Is the cure worse than the ailment?

By now, you have undoubtedly heard Trump say, “We cannot let the cure be worse than the disease.” He echoed what a FOX-TV host said earlier and was referring to the economic problems caused by the various gubernatorial stay at home orders in response to the COVID-19 pandemic.

I am not referring to stay at home orders and the economy. I am referring to the overabundance of streaming magic polluting the virtual world and its impact on magic. It’s been a little more than a month, and magicians, myself included, who can no longer fill the real world with mystery are over-stuffing the virtual world with lackluster exhibitions of magic done in solitude, in front of their computers or cell phone and streamed to the world.

With few exceptions, most virtual shows I have seen are not the least bit entertaining. Few seem to be well designed to tell a story or have a theme, message, or character that makes them compelling to watch. And all display pretty low-quality production values with sound, lighting, and image capture far below what consumers of television today are accustomed to. This is no surprise given the performer is often the producer, director, scriptwriter, lighting director, cameraman, and computer technician, as well as the talent.

Today, consumers are very discriminating when it comes to film and video. There is no way one person pend up at home, standing in front of a webcam, and performing live is going to satisfy the sophisticated demands of a modern audience. Viewers are used to seeing well-rehearsed performances on television with multiple camera views, reaction shots, a live audience, and editing. Even the late-night hosts are struggling with the constraints of performing from home. Many of us enjoyed the One World Together at Home special, especially the finale with Andrea Bocelli, Celine Dion, Lang Lang, Lady Gaga, and John Legend. But, even with the combined skills of many talented producers, the variation in sound and picture quality from performer to performer throughout the show was undeniable.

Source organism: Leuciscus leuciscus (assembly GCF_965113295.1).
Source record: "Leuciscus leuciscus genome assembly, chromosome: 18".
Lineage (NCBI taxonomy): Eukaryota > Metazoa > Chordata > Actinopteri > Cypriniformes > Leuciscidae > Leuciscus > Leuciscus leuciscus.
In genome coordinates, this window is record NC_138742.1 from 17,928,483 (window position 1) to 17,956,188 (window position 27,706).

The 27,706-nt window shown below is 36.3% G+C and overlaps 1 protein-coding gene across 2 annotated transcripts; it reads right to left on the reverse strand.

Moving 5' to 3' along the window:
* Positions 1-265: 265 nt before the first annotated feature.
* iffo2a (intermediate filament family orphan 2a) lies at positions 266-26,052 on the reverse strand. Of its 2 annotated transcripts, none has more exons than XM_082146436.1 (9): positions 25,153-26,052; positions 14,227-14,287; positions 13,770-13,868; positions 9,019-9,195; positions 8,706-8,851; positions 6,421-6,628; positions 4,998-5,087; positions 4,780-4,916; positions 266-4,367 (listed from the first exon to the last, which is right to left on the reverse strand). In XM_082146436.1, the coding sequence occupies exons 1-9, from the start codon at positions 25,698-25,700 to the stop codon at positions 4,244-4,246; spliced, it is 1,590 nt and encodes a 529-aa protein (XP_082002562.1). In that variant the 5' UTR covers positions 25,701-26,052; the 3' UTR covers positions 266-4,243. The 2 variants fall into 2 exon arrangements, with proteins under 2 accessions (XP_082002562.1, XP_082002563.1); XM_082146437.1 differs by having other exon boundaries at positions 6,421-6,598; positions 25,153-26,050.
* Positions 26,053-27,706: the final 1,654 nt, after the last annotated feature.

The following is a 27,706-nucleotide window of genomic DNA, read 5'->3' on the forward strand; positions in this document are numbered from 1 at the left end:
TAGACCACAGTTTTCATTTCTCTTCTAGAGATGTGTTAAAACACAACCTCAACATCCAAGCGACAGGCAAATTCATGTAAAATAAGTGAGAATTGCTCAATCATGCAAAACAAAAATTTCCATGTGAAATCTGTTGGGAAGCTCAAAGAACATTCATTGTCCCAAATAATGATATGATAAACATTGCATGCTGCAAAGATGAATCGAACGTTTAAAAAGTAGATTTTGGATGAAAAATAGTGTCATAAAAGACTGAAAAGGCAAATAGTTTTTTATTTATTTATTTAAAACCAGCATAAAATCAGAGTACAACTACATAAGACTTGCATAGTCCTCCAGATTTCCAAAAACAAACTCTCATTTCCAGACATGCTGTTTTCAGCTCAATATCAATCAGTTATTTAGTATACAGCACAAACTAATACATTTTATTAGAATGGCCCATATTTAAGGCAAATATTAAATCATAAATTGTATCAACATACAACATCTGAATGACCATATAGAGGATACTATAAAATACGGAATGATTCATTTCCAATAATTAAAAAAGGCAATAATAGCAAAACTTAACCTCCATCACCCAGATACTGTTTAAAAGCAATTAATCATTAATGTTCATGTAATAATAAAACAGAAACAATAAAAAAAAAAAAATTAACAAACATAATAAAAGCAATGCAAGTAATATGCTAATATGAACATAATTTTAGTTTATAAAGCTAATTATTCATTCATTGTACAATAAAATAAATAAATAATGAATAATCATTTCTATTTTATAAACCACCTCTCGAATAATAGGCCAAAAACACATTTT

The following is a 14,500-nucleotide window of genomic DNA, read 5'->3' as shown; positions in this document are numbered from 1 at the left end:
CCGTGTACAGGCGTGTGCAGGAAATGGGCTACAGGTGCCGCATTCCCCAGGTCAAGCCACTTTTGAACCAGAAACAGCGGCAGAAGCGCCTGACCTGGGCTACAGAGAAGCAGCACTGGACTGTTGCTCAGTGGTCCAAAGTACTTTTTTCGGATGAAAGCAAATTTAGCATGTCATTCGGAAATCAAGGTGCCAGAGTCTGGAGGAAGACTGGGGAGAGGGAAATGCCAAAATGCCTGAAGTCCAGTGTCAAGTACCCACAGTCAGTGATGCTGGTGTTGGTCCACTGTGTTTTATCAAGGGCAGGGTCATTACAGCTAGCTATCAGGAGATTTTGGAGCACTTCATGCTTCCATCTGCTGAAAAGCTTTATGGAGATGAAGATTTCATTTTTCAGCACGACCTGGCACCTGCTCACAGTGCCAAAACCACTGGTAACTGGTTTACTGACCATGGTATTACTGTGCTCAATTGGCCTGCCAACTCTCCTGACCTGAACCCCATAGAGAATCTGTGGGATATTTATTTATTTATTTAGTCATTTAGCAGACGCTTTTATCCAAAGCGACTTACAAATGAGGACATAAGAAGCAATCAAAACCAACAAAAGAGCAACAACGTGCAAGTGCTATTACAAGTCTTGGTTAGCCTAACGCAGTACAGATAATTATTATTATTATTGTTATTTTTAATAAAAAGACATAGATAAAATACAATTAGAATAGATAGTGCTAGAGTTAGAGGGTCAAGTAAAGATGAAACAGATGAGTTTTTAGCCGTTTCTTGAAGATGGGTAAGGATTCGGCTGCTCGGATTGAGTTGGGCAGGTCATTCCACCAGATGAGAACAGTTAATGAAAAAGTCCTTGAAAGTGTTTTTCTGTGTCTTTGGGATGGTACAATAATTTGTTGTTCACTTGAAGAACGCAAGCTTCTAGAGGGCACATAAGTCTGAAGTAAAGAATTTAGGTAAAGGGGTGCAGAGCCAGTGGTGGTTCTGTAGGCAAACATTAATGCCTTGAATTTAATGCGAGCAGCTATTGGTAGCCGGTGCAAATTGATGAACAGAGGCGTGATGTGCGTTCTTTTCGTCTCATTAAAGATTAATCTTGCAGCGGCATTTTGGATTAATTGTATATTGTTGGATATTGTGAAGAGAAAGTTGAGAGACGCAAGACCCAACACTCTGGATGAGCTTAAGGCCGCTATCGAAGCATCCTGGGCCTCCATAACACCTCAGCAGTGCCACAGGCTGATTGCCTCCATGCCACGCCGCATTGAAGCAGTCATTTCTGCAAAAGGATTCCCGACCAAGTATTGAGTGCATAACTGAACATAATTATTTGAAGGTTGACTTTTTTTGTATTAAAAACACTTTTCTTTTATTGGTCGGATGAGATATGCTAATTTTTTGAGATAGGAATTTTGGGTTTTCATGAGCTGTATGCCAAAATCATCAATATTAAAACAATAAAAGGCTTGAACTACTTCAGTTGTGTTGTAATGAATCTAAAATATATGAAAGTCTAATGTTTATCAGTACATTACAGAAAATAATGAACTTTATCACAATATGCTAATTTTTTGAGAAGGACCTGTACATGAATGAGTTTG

Significant as the technical deficits are, they pale in comparison to the most significant drawback, the absence of a live audience. Without an audience to interact with, not hearing laughs after a joke, not seeing the look on a volunteer’s face as he or she reacts to a minor miracle or hearing applause, most performers are like fish out of water.  But it’s not the performer alone who is disappointed. The audience is as well. 

Hollywood knows all about the power of audience reactions. It was proven in an experiment to see if a comedy without a live audience fared better with laughs in 1965 with the sitcom Hogan’s Heroes. The program was shown to test audiences with and without a laugh track. Not surprisingly, the show was much more successful with the laughs, and ever since, most sitcoms not shot in front of a live audience have utilized a laugh track. Those of us who have been part of a live audience for the taping of a television talk show know well that we are cued and practiced when it comes to applause.

These opinions are not mine alone. I stumbled on this video. https://captiongenerator.com/1771422/Virtual-magic-shows